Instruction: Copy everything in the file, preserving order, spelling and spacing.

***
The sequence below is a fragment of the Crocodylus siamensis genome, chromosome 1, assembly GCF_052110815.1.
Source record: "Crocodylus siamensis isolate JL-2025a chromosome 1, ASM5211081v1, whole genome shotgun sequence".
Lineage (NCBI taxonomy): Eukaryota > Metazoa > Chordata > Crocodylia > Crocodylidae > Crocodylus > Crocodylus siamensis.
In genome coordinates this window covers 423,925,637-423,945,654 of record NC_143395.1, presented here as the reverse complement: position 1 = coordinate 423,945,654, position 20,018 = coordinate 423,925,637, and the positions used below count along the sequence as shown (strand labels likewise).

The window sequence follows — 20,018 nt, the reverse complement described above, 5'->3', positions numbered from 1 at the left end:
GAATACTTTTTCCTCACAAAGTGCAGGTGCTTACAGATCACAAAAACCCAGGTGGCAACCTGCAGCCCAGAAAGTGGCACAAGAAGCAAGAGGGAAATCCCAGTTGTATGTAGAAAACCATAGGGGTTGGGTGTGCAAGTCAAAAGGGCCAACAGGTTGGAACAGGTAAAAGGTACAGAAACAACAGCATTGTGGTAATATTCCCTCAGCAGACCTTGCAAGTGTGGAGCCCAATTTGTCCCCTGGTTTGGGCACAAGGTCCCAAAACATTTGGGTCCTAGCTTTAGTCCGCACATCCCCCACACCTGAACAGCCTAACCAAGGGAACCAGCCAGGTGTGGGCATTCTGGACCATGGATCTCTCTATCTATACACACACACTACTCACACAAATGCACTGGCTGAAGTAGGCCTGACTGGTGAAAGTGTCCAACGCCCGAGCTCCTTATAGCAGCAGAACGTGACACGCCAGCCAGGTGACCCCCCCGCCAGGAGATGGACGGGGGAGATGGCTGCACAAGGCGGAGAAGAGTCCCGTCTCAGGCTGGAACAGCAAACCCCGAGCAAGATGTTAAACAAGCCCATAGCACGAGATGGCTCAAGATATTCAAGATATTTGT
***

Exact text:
The sequence below is a fragment of the Crocodylus siamensis genome, chromosome 1, assembly GCF_052110815.1.
Source record: "Crocodylus siamensis isolate JL-2025a chromosome 1, ASM5211081v1, whole genome shotgun sequence".
Lineage (NCBI taxonomy): Eukaryota > Metazoa > Chordata > Crocodylia > Crocodylidae > Crocodylus > Crocodylus siamensis.
In genome coordinates this window covers 423,925,637-423,945,654 of record NC_143395.1, presented here as the reverse complement: position 1 = coordinate 423,945,654, position 20,018 = coordinate 423,925,637, and the positions used below count along the sequence as shown (strand labels likewise).

The window sequence follows — 20,018 nt, the reverse complement described above, 5'->3', positions numbered from 1 at the left end:
GAATACTTTTTCCTCACAAAGTGCAGGTGCTTACAGATCACAAAAACCCAGGTGGCAACCTGCAGCCCAGAAAGTGGCACAAGAAGCAAGAGGGAAATCCCAGTTGTATGTAGAAAACCATAGGGGTTGGGTGTGCAAGTCAAAAGGGCCAACAGGTTGGAACAGGTAAAAGGTACAGAAACAACAGCATTGTGGTAATATTCCCTCAGCAGACCTTGCAAGTGTGGAGCCCAATTTGTCCCCTGGTTTGGGCACAAGGTCCCAAAACATTTGGGTCCTAGCTTTAGTCCGCACATCCCCCACACCTGAACAGCCTAACCAAGGGAACCAGCCAGGTGTGGGCATTCTGGACCATGGATCTCTCTATCTATACACACACACTACTCACACAAATGCACTGGCTGAAGTAGGCCTGACTGGTGAAAGTGTCCAACGCCCGAGCTCCTTATAGCAGCAGAACGTGACACGCCAGCCAGGTGACCCCCCCGCCAGGAGATGGACGGGGGAGATGGCTGCACAAGGCGGAGAAGAGTCCCGTCTCAGGCTGGAACAGCAAACCCCGAGCAAGATGTTAAACAAGCCCATAGCACGAGATGGCTCAAGATATTCAAGATATTTGT